The school was far enough out of the city that it was alright for us to take some pictures. When all those kids saw us pull out the cameras they would charge at us like wild animals. It was great, all of them wanting to be in our pictures. We had arrived at a recess of sorts, so we got to kinda play with the kids, and take a few pictures of them and the jungle. After the recess, we all went in and helped them with their studies. We either helped them with reading English or Spanish, and checked off their papers when they were done. Our Spanish is good enough that we were able to at least tell if they were pronouncing words wrong. The kids were very bright, and very willing to learn. After each session they would have a short bible study type of thing, where they read a parable or a short story out of the bible and asked a few questions...much like Sunday school. You could tell a lot of these kids were sick, they had sores on their arms or complained of stomach aches. When we were leaving, they all got a little baggy of some medicine to help them out with their illnesses. Then, about 25 of them, were all piled into the sweat wagon to be dropped off around the city at their homes. Jill and I got to ride along for a few stops with them, before we got back to the church and were dropped off there for some lunch. It was the middle of the afternoon by this point. After seeing these kids play and study, and then seeing where some of them lived, your heart would have to be made of stone for it not to go out to them.

Lunch was amazing. It was a huge Mexican meal. Throughout our stay we pretty much just got the one big meal a day, and the rest of the time was just snacking with some cereal and bread and stuff. I'm not sure but I think that this is more of the Mexican culture than the African. I still probably ate better with that one meal than I usually do at school. We were so very fortunate.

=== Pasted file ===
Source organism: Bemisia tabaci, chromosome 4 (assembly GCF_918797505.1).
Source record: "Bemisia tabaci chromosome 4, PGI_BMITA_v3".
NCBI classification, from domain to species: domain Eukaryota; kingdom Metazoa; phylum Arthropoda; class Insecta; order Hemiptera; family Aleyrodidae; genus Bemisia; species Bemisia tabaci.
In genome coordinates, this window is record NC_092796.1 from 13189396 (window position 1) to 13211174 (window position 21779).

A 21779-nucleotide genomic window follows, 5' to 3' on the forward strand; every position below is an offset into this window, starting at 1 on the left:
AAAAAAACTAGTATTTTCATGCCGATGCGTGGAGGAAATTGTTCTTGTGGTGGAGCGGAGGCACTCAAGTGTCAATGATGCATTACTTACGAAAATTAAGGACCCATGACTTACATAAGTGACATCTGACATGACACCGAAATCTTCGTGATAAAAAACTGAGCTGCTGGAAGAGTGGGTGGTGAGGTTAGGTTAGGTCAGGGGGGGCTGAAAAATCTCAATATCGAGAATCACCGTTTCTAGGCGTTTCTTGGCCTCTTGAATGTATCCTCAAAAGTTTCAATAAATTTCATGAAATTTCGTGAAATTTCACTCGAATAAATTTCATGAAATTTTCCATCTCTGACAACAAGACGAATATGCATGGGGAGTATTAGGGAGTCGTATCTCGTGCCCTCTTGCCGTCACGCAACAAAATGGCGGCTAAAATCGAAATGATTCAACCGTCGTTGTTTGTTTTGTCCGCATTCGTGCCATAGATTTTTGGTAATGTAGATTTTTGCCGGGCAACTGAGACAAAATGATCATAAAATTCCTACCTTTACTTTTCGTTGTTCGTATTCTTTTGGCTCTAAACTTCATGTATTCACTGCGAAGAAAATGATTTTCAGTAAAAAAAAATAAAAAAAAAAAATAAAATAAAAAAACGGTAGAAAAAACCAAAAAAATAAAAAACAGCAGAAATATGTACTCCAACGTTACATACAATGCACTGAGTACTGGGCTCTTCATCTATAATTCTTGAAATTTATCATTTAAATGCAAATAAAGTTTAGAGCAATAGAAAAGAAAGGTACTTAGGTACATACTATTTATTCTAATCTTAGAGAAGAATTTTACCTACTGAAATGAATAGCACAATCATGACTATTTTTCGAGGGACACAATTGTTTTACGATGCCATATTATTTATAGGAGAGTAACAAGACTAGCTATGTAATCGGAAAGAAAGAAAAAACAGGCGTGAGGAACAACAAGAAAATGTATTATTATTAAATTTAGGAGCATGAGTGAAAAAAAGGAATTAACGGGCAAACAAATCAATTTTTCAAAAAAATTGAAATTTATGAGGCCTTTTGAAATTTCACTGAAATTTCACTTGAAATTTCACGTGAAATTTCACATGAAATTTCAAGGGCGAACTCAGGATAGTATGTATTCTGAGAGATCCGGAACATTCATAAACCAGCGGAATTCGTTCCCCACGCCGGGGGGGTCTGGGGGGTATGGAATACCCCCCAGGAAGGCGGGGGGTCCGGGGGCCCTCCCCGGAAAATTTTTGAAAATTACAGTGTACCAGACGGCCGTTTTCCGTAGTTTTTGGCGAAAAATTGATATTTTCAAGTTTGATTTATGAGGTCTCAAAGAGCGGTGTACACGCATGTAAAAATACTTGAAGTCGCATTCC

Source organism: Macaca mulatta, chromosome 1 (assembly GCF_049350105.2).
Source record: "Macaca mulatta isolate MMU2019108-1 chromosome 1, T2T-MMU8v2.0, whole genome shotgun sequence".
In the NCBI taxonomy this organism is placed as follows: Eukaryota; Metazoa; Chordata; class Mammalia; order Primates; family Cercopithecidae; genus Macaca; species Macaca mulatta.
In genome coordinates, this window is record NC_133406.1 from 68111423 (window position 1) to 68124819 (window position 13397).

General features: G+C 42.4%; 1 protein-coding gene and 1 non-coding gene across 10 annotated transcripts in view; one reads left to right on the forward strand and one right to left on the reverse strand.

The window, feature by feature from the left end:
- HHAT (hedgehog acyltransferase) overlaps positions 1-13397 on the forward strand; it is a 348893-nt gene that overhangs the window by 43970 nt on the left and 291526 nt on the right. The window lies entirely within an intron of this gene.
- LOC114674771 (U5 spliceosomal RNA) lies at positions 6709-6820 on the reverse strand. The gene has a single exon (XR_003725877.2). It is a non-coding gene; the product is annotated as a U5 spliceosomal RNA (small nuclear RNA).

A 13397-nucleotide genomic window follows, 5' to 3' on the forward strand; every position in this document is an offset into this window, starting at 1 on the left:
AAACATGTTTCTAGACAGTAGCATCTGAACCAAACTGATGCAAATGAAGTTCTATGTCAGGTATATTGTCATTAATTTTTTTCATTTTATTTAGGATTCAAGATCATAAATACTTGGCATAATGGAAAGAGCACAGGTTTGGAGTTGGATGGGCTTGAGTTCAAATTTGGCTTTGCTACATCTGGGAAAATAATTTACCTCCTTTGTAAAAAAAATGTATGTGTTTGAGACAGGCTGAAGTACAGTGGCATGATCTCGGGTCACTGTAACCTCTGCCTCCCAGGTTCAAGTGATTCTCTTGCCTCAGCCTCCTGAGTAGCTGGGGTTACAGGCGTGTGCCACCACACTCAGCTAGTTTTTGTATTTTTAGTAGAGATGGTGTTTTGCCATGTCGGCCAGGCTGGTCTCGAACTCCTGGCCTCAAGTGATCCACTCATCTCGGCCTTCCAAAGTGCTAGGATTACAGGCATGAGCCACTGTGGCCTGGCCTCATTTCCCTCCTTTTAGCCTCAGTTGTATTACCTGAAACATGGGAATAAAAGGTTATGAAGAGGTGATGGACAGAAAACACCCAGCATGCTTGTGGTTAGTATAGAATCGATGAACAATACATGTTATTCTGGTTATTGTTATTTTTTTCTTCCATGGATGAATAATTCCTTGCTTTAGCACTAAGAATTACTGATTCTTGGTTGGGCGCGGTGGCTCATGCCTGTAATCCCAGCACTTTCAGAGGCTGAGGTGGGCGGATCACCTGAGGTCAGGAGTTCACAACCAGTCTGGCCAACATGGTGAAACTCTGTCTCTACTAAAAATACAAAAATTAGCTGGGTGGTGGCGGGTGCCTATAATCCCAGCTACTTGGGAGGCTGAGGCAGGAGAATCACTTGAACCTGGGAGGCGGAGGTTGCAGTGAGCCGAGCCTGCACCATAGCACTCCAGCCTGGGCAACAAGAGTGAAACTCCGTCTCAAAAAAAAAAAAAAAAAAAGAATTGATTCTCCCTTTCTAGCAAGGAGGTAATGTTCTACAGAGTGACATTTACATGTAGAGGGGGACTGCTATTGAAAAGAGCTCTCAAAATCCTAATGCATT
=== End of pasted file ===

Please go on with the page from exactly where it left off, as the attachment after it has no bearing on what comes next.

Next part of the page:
After lunch, we were allowed some time to catch up on our sleep and take some naps and journal. Late in the evening a bunch of younger people, about our age, came to the church to hang out and practice what they called a drama. The drama was a series of short acts that they acted out to music like mimes. It was a lot of fun watching them practice, and we got to see that despite how easy it looked, it was actually quite difficult to time things right with the music and dialogue. They ended up acting out some of these scenes at the film showing when we were swapping out the reels. It was a very effective way of showing how Christ works in your daily life.

Possibly one of my favorite parts of the trip was building relationships with the kids on the dram team. They were all our age, and very easy to get along with. I wish that we had more time with them. We had a lot of trouble trying to explain the climate and nature of Wyoming to them. If I ever go over there again, I'm going to take some pictures of Wyoming with me to show the people I meet. Wyoming is so different from anything they've seen growing up in the jungle on an island. Maybe I can get some video footage of the landscape and different seasons and send it to them.